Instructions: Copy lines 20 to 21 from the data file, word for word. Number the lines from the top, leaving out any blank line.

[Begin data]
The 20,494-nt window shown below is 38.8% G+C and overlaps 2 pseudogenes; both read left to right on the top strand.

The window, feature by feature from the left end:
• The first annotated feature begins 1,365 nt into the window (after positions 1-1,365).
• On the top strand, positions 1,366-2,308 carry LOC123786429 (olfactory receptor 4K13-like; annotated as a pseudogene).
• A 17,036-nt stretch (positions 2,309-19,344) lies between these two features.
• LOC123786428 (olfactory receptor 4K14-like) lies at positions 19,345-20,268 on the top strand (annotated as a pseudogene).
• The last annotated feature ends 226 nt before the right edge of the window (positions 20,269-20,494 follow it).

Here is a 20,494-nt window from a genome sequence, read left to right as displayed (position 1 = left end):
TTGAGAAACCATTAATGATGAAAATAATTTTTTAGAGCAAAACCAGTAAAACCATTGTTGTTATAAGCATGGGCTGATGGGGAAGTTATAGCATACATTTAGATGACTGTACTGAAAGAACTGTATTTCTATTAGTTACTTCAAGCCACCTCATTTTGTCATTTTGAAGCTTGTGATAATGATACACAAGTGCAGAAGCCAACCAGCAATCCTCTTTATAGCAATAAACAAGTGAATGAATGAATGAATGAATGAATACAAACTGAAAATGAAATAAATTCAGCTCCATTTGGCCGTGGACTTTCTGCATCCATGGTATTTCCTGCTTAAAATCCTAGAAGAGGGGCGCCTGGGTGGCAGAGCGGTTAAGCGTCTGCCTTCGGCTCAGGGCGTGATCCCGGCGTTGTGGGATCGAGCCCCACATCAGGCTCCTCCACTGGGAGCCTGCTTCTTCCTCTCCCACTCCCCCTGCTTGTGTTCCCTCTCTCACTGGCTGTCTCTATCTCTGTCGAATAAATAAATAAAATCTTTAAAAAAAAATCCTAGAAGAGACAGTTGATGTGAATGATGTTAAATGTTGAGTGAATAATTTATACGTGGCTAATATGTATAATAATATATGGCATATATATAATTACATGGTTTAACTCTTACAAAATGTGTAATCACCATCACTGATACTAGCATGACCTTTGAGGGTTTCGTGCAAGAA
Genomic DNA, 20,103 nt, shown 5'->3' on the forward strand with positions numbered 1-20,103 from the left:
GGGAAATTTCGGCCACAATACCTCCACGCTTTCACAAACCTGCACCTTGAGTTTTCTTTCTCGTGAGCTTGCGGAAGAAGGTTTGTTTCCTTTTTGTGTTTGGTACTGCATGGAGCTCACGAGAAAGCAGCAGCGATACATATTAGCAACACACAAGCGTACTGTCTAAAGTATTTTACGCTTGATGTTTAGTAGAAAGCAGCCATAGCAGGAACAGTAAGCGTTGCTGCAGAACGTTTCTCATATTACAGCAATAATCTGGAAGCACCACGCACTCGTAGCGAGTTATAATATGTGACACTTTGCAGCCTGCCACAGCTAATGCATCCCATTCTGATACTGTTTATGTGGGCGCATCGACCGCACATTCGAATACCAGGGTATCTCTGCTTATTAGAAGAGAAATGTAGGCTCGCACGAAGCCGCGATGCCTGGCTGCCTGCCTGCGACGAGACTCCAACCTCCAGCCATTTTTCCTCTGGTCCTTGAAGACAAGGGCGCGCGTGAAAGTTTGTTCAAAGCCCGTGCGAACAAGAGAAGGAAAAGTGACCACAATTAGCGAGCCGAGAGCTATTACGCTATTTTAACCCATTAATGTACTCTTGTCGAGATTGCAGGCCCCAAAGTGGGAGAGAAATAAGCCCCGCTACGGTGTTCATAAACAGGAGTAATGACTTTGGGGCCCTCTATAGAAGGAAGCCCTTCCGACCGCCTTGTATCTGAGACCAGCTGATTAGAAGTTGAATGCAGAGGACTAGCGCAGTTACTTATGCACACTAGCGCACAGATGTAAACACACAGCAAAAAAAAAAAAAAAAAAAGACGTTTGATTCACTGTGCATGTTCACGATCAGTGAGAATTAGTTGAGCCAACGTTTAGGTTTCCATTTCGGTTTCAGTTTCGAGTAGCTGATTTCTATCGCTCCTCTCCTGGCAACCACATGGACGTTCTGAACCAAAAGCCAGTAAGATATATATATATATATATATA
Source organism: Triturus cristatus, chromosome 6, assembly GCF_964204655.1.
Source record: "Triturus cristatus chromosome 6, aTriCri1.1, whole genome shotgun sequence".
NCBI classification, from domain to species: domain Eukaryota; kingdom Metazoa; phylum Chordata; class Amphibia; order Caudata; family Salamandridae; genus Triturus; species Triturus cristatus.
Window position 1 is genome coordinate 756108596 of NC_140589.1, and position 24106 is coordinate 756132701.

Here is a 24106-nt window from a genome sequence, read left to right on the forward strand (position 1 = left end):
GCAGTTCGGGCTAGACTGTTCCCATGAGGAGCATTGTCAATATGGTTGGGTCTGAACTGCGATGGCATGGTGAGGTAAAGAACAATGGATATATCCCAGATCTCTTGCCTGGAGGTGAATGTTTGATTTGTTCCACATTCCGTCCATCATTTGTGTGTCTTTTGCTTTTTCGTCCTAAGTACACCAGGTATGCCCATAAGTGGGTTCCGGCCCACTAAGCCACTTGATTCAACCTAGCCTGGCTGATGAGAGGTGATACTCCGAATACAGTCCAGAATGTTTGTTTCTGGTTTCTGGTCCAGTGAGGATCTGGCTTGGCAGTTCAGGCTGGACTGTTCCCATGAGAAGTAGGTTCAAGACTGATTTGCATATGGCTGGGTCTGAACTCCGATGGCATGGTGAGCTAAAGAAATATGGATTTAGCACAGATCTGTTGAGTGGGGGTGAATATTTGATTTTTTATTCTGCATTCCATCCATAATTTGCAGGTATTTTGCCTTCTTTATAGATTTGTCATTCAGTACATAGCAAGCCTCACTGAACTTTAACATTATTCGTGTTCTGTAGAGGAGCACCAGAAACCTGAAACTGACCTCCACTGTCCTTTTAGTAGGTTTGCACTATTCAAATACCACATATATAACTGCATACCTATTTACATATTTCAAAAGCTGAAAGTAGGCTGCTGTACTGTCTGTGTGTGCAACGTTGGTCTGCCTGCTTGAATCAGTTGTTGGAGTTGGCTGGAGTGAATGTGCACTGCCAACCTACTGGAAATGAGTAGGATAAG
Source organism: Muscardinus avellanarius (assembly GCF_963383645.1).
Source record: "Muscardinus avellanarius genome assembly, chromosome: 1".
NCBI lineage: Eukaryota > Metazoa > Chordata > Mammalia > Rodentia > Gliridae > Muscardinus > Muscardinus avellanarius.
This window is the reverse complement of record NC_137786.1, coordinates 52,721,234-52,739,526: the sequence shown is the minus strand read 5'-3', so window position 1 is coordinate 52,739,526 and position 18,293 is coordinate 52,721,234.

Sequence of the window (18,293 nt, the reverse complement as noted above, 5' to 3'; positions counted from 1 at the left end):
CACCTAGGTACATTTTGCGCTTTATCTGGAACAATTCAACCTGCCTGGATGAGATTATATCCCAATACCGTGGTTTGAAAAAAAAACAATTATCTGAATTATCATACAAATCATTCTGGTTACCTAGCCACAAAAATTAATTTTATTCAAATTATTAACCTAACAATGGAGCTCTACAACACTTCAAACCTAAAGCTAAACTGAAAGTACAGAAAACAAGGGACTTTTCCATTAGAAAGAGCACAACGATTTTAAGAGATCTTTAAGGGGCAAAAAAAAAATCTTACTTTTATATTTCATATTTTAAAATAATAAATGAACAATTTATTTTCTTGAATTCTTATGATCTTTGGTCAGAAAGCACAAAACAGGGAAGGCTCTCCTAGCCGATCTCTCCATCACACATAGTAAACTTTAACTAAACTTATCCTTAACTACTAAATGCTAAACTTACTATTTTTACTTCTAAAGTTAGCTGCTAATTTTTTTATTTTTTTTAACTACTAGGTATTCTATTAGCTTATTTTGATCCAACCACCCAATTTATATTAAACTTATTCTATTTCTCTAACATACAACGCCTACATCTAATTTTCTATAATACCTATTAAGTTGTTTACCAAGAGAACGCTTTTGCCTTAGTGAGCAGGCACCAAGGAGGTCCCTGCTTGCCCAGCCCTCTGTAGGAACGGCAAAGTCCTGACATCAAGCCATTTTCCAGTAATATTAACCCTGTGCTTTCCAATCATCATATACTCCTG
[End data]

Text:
NCBI lineage: Eukaryota > Metazoa > Chordata > Mammalia > Rodentia > Gliridae > Muscardinus > Muscardinus avellanarius.
This window is the reverse complement of record NC_137786.1, coordinates 52,721,234-52,739,526: the sequence shown is the minus strand read 5'-3', so window position 1 is coordinate 52,739,526 and position 18,293 is coordinate 52,721,234.